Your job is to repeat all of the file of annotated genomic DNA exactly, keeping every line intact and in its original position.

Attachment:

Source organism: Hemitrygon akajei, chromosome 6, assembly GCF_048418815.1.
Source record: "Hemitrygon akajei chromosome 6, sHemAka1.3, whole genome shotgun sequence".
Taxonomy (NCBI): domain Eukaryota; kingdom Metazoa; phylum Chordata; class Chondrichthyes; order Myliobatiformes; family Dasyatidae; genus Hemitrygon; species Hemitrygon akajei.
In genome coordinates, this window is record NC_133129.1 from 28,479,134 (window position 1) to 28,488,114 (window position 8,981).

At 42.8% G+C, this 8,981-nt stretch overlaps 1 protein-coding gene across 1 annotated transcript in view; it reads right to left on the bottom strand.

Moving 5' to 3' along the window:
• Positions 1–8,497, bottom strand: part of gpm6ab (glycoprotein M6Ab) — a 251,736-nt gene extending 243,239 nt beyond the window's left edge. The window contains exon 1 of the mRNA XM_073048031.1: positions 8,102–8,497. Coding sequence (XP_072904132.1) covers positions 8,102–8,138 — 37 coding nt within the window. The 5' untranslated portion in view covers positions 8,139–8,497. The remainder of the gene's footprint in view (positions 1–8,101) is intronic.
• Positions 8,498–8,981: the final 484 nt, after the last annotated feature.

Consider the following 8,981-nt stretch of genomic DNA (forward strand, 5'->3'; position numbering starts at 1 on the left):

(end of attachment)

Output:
Source organism: Hemitrygon akajei, chromosome 6, assembly GCF_048418815.1.
Source record: "Hemitrygon akajei chromosome 6, sHemAka1.3, whole genome shotgun sequence".
Taxonomy (NCBI): domain Eukaryota; kingdom Metazoa; phylum Chordata; class Chondrichthyes; order Myliobatiformes; family Dasyatidae; genus Hemitrygon; species Hemitrygon akajei.
In genome coordinates, this window is record NC_133129.1 from 28,479,134 (window position 1) to 28,488,114 (window position 8,981).

At 42.8% G+C, this 8,981-nt stretch overlaps 1 protein-coding gene across 1 annotated transcript in view; it reads right to left on the bottom strand.

Moving 5' to 3' along the window:
• Positions 1–8,497, bottom strand: part of gpm6ab (glycoprotein M6Ab) — a 251,736-nt gene extending 243,239 nt beyond the window's left edge. The window contains exon 1 of the mRNA XM_073048031.1: positions 8,102–8,497. Coding sequence (XP_072904132.1) covers positions 8,102–8,138 — 37 coding nt within the window. The 5' untranslated portion in view covers positions 8,139–8,497. The remainder of the gene's footprint in view (positions 1–8,101) is intronic.
• Positions 8,498–8,981: the final 484 nt, after the last annotated feature.

Consider the following 8,981-nt stretch of genomic DNA (forward strand, 5'->3'; position numbering starts at 1 on the left):